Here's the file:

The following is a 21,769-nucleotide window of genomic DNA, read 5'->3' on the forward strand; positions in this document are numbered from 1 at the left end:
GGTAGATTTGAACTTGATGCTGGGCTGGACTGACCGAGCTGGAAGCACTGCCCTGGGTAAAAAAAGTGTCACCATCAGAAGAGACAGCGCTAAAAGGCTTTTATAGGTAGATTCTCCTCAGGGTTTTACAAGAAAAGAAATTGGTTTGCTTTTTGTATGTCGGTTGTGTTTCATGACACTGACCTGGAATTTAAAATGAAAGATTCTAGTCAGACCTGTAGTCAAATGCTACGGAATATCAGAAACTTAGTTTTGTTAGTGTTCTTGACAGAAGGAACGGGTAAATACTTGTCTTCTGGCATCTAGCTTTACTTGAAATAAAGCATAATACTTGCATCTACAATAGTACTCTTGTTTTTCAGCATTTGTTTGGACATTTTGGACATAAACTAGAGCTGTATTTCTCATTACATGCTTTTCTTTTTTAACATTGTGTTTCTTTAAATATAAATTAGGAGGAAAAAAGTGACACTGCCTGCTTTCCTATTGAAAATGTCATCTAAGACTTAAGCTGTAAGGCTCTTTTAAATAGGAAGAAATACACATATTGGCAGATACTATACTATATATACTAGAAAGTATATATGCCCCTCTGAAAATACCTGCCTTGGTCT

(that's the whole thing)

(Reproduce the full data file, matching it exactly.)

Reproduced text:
The following is a 21,769-nucleotide window of genomic DNA, read 5'->3' on the forward strand; positions in this document are numbered from 1 at the left end:
GGTAGATTTGAACTTGATGCTGGGCTGGACTGACCGAGCTGGAAGCACTGCCCTGGGTAAAAAAAGTGTCACCATCAGAAGAGACAGCGCTAAAAGGCTTTTATAGGTAGATTCTCCTCAGGGTTTTACAAGAAAAGAAATTGGTTTGCTTTTTGTATGTCGGTTGTGTTTCATGACACTGACCTGGAATTTAAAATGAAAGATTCTAGTCAGACCTGTAGTCAAATGCTACGGAATATCAGAAACTTAGTTTTGTTAGTGTTCTTGACAGAAGGAACGGGTAAATACTTGTCTTCTGGCATCTAGCTTTACTTGAAATAAAGCATAATACTTGCATCTACAATAGTACTCTTGTTTTTCAGCATTTGTTTGGACATTTTGGACATAAACTAGAGCTGTATTTCTCATTACATGCTTTTCTTTTTTAACATTGTGTTTCTTTAAATATAAATTAGGAGGAAAAAAGTGACACTGCCTGCTTTCCTATTGAAAATGTCATCTAAGACTTAAGCTGTAAGGCTCTTTTAAATAGGAAGAAATACACATATTGGCAGATACTATACTATATATACTAGAAAGTATATATGCCCCTCTGAAAATACCTGCCTTGGTCT